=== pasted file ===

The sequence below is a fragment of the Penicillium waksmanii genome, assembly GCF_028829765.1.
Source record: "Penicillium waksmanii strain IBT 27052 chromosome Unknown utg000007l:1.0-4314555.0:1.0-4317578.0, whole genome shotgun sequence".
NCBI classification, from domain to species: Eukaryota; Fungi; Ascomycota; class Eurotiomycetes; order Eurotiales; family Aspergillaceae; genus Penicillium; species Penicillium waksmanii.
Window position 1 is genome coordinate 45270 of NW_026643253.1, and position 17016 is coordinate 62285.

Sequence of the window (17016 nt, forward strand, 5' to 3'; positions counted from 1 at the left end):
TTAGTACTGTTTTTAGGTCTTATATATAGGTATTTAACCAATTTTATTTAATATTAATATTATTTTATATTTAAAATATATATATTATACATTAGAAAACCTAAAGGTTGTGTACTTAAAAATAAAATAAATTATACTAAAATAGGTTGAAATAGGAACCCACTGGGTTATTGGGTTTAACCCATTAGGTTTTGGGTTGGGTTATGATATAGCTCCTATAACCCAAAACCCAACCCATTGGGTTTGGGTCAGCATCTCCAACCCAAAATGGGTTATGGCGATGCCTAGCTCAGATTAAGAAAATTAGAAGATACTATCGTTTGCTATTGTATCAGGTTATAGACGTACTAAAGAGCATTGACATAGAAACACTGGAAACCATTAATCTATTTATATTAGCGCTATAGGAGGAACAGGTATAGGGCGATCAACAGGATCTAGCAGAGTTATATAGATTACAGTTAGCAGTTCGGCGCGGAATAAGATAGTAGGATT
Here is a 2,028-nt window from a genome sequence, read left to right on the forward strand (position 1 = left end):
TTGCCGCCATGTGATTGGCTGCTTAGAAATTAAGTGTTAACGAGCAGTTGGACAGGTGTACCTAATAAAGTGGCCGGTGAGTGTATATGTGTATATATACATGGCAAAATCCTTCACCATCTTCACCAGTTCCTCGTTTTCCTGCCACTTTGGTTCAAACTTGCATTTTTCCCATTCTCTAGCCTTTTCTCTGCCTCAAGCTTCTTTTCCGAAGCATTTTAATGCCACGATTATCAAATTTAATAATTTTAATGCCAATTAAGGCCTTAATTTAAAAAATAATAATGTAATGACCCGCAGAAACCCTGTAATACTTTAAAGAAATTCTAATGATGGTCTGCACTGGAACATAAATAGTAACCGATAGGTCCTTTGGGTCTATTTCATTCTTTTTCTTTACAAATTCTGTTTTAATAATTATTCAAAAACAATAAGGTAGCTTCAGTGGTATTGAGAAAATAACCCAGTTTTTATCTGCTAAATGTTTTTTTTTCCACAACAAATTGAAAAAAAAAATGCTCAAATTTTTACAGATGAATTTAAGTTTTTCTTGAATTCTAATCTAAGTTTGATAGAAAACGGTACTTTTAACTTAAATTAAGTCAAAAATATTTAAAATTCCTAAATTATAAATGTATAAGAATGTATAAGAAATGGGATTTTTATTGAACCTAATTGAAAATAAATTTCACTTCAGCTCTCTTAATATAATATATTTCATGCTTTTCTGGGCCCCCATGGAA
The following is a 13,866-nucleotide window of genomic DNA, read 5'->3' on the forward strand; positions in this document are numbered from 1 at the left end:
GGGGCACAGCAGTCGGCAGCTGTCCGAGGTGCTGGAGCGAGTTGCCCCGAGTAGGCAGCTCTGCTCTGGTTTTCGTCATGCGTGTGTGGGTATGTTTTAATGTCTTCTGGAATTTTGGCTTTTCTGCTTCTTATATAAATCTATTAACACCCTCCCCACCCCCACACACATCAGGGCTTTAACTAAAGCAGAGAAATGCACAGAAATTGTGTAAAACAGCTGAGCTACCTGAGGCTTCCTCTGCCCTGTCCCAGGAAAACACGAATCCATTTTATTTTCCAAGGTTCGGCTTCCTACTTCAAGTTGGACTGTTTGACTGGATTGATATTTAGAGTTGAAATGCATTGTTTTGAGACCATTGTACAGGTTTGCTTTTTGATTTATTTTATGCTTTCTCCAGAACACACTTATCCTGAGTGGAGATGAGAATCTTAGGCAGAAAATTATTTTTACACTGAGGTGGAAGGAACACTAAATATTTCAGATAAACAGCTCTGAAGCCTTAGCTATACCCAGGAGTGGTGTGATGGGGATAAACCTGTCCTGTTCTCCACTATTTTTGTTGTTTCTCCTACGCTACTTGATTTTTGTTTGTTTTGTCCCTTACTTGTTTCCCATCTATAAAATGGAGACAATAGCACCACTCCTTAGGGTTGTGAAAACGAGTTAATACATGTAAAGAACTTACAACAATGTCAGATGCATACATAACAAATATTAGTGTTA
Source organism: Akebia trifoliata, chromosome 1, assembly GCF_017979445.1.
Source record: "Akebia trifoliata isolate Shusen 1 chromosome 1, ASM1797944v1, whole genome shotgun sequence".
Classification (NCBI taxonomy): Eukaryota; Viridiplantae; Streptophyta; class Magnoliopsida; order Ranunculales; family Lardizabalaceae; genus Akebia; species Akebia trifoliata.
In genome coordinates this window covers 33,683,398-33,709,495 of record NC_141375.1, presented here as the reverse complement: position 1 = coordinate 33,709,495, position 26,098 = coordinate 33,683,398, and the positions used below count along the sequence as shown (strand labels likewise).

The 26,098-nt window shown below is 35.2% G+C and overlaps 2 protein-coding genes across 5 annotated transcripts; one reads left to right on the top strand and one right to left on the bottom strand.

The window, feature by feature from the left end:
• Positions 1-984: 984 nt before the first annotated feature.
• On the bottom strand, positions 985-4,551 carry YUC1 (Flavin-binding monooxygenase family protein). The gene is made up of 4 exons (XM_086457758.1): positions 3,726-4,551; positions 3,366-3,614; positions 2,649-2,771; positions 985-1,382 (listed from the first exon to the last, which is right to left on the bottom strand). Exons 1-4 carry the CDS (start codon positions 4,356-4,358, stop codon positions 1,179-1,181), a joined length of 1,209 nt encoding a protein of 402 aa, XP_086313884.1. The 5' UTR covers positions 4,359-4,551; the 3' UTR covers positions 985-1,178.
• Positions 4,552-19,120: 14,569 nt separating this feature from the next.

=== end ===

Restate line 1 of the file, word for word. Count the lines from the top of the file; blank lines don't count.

The sequence below is a fragment of the Penicillium waksmanii genome, assembly GCF_028829765.1.